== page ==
Morcambe Bay

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Morcambe Bay Photographed by Pete Sandbach
Morecambe BayMorecambe Bay
Morecambe Bay is a bird habitat of International importance and also enjoys a deserved reputation for its beauty and panoramic views.The Bay is an area of 195 square miles with 120 square miles of sands exposed at extreme low tides. It is the largest continuous intertidal area in Britain.The rivers Crake,Keer,Leven,Lune and Wyre feed the bay making it the third most imprtant estuary in Europe in terms of birdlife supported. It's the UK's most important site for dunlin, oystercatcher, curlew and turnstone and has a dependant population of more than 200,000 wildfowl and wading birds.National and International designations protect the bay, all recognising and emphasising the Bay's importance.
The award winning Tern Project is a collection of unique artworks situated along the promenade area in Morecambe, Lancashire. Click here for further details.....
110,000 wintering waders

110,000 wintering waders

The estuary is the second most important in the UK after The Wash as a feeding and roosting ground for large concentrations of wintering wading birds. It regularly supports 110,000 wintering waders with 9 species occurring at nationally important levels (numbers exceeding1% of the British population). These are oystercatcher (41,000), dunlin (31,000), knot(14,000), curlew (8,000), redshank (5,000) Picture Ulf Gotthardsson, turnstone (1,200), bar-tailed godwit (3,200), greyplover (700) and ringed plover (310); the first 6 are recorded at levels of international significance (numbers exceeding 1% of the European population). Internationally important numbers of ringed plover (1,200) are recorded on passage in the spring, and nationally important numbers of dunlin (3,000) and redshank (5,600) in the autumn. Although no discrete populations of sanderling are identifiable during migration, passage counts indicate the international significance of Morecambe Bay for this species with a recent spring count of 8,500.The Bay also regularly supports 16,000 wintering wildfowl with internationally important numbers of shelduck (3,200) and pintail (2,500). A further 3 species reach nationally important levels namely eider (3,400), goldeneye (300) and red breasted merganser (130).Key areas for roosting and feeding wintering wildfowl and waders include Newbiggin,Priory Point,Chapel Island,Sandgate Marsh,East/West Plain Marsh,the River Kent Estuary and Silverdale,Carnforth,Hest Bank,Bolton-le-Sands Marshes (See below for maps).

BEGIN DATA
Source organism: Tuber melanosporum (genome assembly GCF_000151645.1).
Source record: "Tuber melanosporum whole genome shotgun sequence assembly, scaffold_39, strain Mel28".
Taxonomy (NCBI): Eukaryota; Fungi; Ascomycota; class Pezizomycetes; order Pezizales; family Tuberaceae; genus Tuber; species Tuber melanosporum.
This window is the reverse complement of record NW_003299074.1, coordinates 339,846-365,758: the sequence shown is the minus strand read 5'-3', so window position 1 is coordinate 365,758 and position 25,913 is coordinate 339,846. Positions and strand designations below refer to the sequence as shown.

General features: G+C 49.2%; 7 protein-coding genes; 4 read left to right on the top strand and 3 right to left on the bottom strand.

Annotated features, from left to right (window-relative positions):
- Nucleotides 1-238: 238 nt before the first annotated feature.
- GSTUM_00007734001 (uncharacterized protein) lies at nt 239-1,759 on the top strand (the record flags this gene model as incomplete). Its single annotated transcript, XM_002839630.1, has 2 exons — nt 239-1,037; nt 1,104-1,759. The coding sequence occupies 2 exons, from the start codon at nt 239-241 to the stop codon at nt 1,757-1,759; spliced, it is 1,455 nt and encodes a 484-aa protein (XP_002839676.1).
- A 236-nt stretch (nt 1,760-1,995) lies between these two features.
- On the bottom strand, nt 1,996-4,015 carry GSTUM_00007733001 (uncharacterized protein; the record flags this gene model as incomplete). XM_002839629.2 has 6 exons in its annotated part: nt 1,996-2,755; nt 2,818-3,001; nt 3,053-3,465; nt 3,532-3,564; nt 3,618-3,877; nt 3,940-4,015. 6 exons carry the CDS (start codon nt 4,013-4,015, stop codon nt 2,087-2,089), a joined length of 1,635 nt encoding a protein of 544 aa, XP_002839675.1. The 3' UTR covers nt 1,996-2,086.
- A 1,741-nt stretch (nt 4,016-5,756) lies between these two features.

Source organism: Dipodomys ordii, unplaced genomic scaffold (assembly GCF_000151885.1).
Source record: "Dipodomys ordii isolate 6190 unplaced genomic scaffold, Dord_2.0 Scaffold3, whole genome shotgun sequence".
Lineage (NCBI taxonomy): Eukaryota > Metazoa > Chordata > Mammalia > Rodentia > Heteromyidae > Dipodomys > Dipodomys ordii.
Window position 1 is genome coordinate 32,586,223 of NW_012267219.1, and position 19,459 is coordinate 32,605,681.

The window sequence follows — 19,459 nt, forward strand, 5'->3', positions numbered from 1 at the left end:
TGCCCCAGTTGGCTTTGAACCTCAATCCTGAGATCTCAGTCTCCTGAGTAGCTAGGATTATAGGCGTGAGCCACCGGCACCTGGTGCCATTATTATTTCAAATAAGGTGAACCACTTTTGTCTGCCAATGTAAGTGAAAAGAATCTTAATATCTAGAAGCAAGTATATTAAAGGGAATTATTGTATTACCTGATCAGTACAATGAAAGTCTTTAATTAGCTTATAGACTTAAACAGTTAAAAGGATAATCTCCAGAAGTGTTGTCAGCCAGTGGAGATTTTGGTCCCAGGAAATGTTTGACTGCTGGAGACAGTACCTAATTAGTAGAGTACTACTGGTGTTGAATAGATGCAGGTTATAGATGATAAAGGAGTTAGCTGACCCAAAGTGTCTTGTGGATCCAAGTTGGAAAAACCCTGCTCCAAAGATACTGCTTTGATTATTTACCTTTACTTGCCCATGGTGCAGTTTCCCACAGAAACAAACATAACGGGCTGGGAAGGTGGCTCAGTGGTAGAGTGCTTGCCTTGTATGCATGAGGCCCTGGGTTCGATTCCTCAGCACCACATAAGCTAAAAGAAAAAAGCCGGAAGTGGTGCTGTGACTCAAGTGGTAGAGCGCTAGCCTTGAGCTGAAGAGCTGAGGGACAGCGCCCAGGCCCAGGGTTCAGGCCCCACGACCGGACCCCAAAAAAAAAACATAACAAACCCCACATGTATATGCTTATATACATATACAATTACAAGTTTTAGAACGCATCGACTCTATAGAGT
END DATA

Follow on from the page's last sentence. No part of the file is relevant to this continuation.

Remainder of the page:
The coastal marshes provide a nesting habitat for breeding oystercatcher, ringed plover,lapwing, dunlin, curlew, redshank, shelduck, snipe, black-headed gull, wheatear, reed bunting,common tern, sedge warbler and linnet.The most extensive areas of saltmarsh are to be found at Hest Bank, Carnforth, Silverdale and Meathop Marshes, the Keer and Kent estuaries, and three larger marshes at Flookburgh: EastPlain, West Plain and Sandgate. Seawatching at Jenny Brown's point (see free map) can be rewarding after south-westerly gales for seabirds, skuas, terns etc and also autumn wader passage.Migrant passerines have also been recorded which have included pallas's warbler.The saltmarsh vegetation reflects the age, substrate and management of the marshes and shows a well-represented sequence of plant communitiesmoving from the shore inland.The seaward edge of the marsh is typified by pioneer species notably common saltmarsh grass Puccinellia maritima and occasionally glasswort Salicornia europaea. Cordgrass Spartinaanglica has recently spread on to muddier substrates south of the River Keer and in the northaround Holme Island, Plumpton and Kents Bank. Above the pioneer zone low level saltingsdominated by common saltmarsh grass give way to saltings at a higher level dominated by redfescue Festuca rubra. Other species characteristic of this level include thrift Armeria maritimaand sea plantain Plantago maritima. Wet depressions in the upper marsh support communities with the uncommon saltmarsh flat-sedge Blysmus rufus or slender spike-rush Eleocharis uniglumis being locally dominant. In higher brackish areas the saltmarsh rush Juncus gerardi and sea rush Juncus maritimus can be found. At the landward edge of the marshes the proportion of salt-tolerant species decreases leaving a sward dominated by Agrostis spp,and fescue Festuca spp. grasses with species such as autumn hawkbitLeontodon autumnalis, sedges and rushes.